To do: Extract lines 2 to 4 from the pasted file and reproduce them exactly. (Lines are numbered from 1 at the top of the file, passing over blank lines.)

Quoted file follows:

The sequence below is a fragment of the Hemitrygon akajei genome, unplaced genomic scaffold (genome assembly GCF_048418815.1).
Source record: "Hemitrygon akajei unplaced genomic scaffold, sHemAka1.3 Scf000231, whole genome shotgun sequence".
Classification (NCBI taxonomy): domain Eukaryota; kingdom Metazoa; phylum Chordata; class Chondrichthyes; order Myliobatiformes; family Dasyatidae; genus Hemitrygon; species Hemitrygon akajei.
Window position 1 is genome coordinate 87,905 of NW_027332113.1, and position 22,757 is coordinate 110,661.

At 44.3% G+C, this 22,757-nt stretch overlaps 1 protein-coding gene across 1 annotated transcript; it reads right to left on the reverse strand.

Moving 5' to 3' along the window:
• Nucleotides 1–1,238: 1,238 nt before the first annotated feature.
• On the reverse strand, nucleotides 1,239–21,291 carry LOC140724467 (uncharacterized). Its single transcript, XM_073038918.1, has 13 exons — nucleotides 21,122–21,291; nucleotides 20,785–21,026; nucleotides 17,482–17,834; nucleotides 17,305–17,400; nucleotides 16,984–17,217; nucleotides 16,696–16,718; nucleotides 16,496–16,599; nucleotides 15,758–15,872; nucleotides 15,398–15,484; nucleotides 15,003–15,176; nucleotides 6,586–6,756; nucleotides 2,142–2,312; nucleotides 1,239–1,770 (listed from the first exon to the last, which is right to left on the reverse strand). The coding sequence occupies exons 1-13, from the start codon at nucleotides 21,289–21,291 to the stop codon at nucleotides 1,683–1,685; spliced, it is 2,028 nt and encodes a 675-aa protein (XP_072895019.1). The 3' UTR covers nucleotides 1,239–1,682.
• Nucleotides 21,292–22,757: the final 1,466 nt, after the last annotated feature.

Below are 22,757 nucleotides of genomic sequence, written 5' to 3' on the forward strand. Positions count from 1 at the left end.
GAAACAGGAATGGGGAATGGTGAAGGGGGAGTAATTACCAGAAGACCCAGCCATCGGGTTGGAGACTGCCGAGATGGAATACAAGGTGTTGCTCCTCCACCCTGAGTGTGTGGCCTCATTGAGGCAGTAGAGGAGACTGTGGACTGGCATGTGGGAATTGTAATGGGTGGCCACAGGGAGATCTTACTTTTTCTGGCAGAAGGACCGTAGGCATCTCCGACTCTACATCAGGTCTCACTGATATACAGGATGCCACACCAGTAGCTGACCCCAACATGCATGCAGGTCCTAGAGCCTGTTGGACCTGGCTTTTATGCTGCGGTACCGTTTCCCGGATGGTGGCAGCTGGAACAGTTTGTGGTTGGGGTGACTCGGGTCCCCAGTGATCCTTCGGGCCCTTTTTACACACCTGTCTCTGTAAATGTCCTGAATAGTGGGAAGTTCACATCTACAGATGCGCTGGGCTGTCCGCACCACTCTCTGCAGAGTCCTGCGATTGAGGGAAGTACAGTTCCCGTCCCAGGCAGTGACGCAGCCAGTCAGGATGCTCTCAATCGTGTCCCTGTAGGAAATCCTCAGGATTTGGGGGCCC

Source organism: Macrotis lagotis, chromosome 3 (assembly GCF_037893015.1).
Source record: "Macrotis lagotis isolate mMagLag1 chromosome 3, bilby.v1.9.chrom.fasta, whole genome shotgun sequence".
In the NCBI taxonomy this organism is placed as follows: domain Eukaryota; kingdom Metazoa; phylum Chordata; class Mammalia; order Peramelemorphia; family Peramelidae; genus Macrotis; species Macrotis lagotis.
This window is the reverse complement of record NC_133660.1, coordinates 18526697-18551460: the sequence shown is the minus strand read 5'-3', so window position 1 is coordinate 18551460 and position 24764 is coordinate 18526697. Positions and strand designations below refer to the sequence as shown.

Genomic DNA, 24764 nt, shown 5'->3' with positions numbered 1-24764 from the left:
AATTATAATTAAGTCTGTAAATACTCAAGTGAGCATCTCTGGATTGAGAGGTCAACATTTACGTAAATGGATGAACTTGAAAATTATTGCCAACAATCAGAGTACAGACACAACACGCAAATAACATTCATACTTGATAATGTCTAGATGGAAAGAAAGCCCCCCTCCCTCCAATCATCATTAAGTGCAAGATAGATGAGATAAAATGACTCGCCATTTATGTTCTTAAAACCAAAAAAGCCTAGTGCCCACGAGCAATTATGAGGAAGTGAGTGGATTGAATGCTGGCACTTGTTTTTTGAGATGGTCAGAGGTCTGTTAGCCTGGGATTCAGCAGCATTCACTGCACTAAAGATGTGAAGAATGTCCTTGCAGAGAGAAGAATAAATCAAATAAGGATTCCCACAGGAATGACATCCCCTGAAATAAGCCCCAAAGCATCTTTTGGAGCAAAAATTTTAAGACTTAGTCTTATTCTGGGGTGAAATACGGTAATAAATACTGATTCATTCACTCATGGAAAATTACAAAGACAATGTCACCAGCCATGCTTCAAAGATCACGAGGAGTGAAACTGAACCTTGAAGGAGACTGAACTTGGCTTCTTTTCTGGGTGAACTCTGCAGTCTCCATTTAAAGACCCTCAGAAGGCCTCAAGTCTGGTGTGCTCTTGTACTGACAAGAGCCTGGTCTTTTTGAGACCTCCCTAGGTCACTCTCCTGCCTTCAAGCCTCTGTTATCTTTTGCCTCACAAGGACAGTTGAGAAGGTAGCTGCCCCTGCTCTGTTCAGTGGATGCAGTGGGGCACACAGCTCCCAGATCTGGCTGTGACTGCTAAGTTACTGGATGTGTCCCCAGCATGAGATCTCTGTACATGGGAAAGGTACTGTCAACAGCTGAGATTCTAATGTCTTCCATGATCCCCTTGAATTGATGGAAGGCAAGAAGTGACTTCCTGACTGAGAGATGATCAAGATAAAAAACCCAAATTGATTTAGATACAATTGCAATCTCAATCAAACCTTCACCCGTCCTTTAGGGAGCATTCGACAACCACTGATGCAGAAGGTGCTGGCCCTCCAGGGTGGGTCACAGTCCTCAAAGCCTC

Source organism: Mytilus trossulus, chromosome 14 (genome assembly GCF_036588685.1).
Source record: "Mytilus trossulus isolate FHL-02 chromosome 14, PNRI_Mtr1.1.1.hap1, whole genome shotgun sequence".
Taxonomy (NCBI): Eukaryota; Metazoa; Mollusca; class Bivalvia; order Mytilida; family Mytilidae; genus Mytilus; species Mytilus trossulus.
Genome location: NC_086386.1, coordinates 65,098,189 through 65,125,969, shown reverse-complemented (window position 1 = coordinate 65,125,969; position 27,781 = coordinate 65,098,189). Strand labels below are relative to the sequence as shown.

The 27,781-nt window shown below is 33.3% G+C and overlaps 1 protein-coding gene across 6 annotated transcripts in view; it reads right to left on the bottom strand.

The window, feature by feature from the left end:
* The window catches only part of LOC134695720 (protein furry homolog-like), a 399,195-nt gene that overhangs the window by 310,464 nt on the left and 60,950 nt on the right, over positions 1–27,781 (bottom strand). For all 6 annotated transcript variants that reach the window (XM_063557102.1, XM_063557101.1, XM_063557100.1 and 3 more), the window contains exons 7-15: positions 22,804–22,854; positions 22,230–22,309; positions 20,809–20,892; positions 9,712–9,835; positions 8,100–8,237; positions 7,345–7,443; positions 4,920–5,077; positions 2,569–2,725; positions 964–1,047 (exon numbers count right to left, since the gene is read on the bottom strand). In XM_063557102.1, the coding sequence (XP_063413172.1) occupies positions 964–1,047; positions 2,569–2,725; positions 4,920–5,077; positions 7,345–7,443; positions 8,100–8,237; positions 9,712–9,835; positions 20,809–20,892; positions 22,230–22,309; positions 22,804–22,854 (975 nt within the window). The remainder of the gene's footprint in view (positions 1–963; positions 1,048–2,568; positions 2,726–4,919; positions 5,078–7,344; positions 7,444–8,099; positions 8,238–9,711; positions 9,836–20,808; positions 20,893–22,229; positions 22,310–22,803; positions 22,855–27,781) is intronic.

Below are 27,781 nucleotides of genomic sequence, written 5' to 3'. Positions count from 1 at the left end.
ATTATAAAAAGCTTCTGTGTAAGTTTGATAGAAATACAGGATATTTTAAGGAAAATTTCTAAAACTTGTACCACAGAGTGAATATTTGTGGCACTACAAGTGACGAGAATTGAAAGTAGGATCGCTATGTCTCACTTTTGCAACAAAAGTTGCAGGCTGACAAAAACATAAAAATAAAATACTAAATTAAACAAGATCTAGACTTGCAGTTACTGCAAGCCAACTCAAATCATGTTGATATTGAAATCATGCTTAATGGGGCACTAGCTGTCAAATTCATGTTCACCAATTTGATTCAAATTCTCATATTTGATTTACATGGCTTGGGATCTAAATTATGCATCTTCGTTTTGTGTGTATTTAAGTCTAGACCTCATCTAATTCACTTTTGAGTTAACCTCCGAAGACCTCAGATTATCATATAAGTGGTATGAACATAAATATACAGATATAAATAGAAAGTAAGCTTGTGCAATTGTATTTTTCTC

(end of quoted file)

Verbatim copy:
Source record: "Hemitrygon akajei unplaced genomic scaffold, sHemAka1.3 Scf000231, whole genome shotgun sequence".
Classification (NCBI taxonomy): domain Eukaryota; kingdom Metazoa; phylum Chordata; class Chondrichthyes; order Myliobatiformes; family Dasyatidae; genus Hemitrygon; species Hemitrygon akajei.
Window position 1 is genome coordinate 87,905 of NW_027332113.1, and position 22,757 is coordinate 110,661.